Economic and financial stability in Asia is critical as we embark on the new 2030 Agenda for Sustainable Development – a universal and ambitious blueprint that expands the horizons of policy making to implement the 17 new Sustainable Development Goals, reduce the region’s collective environmental footprint and secure the resources necessary to build the future we want.
The Asia-Pacific region remains uniquely positioned to deliver on these promises, given its growth record and potential, resource base, achievements of the Millennium Development Goals, as well as its innovation and dynamism.As the region leads on the 2030 Agenda, however, it has to tackle not only the long term challenges posed by its immense population,(60 percent of the global population) and its significant contribution to global greenhouse gas emissions (53 per cent), but must also gear itself for high and sustainable economic growth, backed by efforts to enhance economic and financial resilience.
The Year-end Update of the Economic and Social Survey of Asia and the Pacific 2015, published by the Economic and Social Commission for Asia and the Pacific (ESCAP),identifies an emerging slowdown in the region’s economic growth, which has implications for Asia and the Pacific’s continued ability to drive the global economic recovery. Economic growth in the region is expected to plateau at about 5 per cent in 2016. 2015 saw only 4.5 per cent growth, compared to markedly better average growth of 9.4 per cent in the pre-crisis period between 2005 and 2007.
Even though signs of recovery are emerging in developed economies, the global recovery remains weak with some new emerging challenges and risks.At the same time, the economic growth momentum in Asia and the Pacific has slowed.Deceleration in growth does not augur well for the implementation of the 2030 Agenda,which is why effective diagnostics are the primary focus of the ESCAP update.
Four key factors have impacted regional economic performance, which will also have a significant global impact:
First, the continued weak recovery and sluggish demand in developed economies is driving the economic slowdown being observed across Asia, but especially in China.
Second, for the right reasons, China’s endeavours to rebalance itseconomy through the stimulation of domestic consumption have, combined with restrained investment, particularly by its state-owned enterprises, had a large impact. Due to the size of its economy and its role in intra-regional trade and investment, China’s slowdown has a major direct impact on growth in the economies of developing Asia and the Pacific.
Third, the Chinese economic slowdown is also impacting equity and currency markets, in China as well as across the region and beyond, having implications for wider economic and financial stability. We remain hopeful that this is essentiallya financial market correction and that China’s economic fundamentals remain strong. Nevertheless, China does face substantial challenges to the sustainability of its growth, such as high inequalities, rapid accumulation of private debt and serious pollution issues.
Fourth, domestic demand in the region has slowed, therefore Asia-Pacific economies will need to prioritize the reinvigoration of both domestic and regional demand to revive growth and support sustainable development, through infrastructure investment that will generate jobs, increase the financial resources of governments and improve the overall development outcomes of Asia and the Pacific.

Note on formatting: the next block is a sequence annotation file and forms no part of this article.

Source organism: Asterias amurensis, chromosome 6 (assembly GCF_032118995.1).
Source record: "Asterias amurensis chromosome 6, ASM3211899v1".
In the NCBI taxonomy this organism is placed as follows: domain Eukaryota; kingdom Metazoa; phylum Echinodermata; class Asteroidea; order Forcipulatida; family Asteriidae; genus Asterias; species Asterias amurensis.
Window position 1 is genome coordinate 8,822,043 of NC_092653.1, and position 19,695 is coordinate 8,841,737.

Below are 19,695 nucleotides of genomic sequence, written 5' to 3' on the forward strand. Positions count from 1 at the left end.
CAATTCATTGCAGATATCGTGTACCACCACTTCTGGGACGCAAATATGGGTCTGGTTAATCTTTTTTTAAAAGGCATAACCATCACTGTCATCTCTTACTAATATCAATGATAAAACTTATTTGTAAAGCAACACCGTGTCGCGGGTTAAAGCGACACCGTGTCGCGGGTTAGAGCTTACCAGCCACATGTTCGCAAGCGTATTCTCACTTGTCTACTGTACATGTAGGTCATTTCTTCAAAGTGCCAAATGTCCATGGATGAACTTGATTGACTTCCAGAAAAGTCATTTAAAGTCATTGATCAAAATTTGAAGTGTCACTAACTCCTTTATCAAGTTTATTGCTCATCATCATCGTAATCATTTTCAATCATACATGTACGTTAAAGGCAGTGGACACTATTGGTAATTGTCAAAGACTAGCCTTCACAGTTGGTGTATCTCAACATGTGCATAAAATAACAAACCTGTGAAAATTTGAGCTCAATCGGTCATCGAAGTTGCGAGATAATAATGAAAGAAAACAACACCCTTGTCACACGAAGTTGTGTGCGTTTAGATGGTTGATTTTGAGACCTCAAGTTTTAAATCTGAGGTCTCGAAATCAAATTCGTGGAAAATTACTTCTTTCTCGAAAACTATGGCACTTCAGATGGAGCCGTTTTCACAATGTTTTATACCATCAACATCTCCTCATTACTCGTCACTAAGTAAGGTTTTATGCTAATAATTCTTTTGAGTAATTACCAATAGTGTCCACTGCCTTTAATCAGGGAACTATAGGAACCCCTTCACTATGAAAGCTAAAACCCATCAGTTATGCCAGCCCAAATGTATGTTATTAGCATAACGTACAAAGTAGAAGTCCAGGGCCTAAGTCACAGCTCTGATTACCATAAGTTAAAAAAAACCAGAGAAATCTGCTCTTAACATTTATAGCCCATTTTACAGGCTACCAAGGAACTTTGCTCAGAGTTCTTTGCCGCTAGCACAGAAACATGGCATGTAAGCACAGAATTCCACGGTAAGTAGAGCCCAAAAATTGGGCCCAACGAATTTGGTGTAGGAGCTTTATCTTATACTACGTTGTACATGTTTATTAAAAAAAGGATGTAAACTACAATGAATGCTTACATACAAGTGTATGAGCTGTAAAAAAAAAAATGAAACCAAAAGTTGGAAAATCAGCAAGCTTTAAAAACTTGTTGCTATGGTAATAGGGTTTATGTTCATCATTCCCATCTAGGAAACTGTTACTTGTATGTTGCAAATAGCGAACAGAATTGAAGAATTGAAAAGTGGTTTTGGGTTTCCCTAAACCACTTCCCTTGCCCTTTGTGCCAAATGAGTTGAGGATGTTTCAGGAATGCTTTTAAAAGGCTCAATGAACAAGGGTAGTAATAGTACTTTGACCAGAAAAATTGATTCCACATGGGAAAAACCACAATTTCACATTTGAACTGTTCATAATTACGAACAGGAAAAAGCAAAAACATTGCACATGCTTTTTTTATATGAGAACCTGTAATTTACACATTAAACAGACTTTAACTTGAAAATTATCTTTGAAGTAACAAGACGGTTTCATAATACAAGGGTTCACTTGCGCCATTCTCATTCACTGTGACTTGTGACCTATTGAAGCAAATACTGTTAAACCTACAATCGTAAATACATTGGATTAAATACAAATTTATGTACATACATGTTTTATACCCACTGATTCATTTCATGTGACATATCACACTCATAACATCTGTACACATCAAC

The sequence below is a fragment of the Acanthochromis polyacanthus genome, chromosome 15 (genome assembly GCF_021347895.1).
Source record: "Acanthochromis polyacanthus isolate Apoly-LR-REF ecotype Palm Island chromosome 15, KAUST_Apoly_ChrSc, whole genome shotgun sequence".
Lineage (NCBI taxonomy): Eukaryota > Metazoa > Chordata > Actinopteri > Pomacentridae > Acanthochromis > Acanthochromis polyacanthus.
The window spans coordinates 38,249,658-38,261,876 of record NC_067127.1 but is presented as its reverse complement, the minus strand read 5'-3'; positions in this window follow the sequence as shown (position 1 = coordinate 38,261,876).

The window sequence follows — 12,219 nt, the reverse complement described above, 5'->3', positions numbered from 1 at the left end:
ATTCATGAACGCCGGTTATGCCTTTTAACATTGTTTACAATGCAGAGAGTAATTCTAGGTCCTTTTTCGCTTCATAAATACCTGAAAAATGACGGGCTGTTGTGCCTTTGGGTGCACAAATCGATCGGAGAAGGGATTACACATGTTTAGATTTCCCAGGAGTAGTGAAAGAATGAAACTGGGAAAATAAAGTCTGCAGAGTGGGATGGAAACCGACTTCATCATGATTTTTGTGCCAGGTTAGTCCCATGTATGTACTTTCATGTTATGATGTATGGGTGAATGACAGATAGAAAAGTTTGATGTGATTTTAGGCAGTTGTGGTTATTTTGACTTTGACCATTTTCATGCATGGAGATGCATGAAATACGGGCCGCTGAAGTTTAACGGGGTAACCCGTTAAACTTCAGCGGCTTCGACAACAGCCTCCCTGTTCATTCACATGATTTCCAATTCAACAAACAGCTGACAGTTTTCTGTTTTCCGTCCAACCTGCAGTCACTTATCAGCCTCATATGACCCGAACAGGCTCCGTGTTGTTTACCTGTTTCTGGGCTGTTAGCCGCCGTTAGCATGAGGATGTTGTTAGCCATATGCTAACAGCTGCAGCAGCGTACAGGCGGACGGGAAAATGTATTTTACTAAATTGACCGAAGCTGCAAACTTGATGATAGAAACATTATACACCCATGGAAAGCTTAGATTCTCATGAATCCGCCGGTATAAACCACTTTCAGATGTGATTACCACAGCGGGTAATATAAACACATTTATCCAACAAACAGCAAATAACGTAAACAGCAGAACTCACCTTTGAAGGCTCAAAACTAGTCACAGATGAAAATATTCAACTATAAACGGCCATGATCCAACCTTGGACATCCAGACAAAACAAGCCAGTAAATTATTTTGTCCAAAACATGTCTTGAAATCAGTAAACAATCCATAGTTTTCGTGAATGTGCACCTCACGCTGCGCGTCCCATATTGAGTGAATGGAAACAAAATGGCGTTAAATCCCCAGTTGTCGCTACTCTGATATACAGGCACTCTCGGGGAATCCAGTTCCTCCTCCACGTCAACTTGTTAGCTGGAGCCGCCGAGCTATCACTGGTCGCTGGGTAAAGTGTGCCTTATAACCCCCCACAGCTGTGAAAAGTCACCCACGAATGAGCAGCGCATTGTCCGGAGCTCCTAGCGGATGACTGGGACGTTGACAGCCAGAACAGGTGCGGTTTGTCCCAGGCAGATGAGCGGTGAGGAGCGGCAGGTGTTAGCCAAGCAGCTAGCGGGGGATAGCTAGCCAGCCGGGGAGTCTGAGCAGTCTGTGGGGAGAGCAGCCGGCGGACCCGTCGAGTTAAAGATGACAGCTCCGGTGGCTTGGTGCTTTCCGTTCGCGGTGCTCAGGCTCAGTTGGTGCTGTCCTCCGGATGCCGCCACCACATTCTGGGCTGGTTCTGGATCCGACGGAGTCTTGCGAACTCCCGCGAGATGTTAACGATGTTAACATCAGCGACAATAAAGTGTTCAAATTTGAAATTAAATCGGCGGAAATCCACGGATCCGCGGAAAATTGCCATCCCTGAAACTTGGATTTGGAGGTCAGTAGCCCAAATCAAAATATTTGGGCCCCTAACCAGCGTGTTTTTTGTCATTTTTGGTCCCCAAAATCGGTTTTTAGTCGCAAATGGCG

One way to boost domestic demand is to tap the fiscal space that is contingent on tax and other reforms. Especially in view of the 2030 Agenda, governments will need to increase or re-prioritize expenditures. In 2015, a number of economies undertook significant fiscal spending programmes, including in China, the Republic of Korea, Fiji, the Philippines, the Russian Federation and Thailand. Fiscal policy can tackle cyclical and long-term challenges, and relieve pressure on monetary policy, provided that tax revenues are strengthened.
In many developing economies there is also further potential for stronger domestic demand due to favourable population dynamics, rapid urbanization and a growing middle class. However, despite its potential to contribute to growth in the region, domestic demand in several economies has not seen robust growth. High household debt is one factor holding back domestic consumption in, for instance, Malaysia and Thailand. Rapid increases in private debt in these economies call for vigilance, especially as financing costs are likely to increase in the region. In other economies, such as the Russian Federation and Indonesia, elevated levels of inflation and currency depreciation are also having an negative impact on consumption.
One way to strengthen growth is to focus on improving regional productivity, which has been falling since 2008,and making it more inclusive. In doing so, it is also particularly important forthe benefits of improved productivity to bemore equitably shared with workers, by translating theseinto real wage increases. This would contribute to strengthening domestic and regional demand. Economic growth supported by increases in real wages is more resilient than growth backed by the accumulation of debt.
The author is an Under-Secretary-General of the United Nations and Executive Secretary of the Economic and Social Commission for Asia and the Pacific (ESCAP). She has been the UN’s Sherpa for the G20 and previously served as Governor of the Central Bank of Pakistan and Vice President of the MENA Region of the World Bank.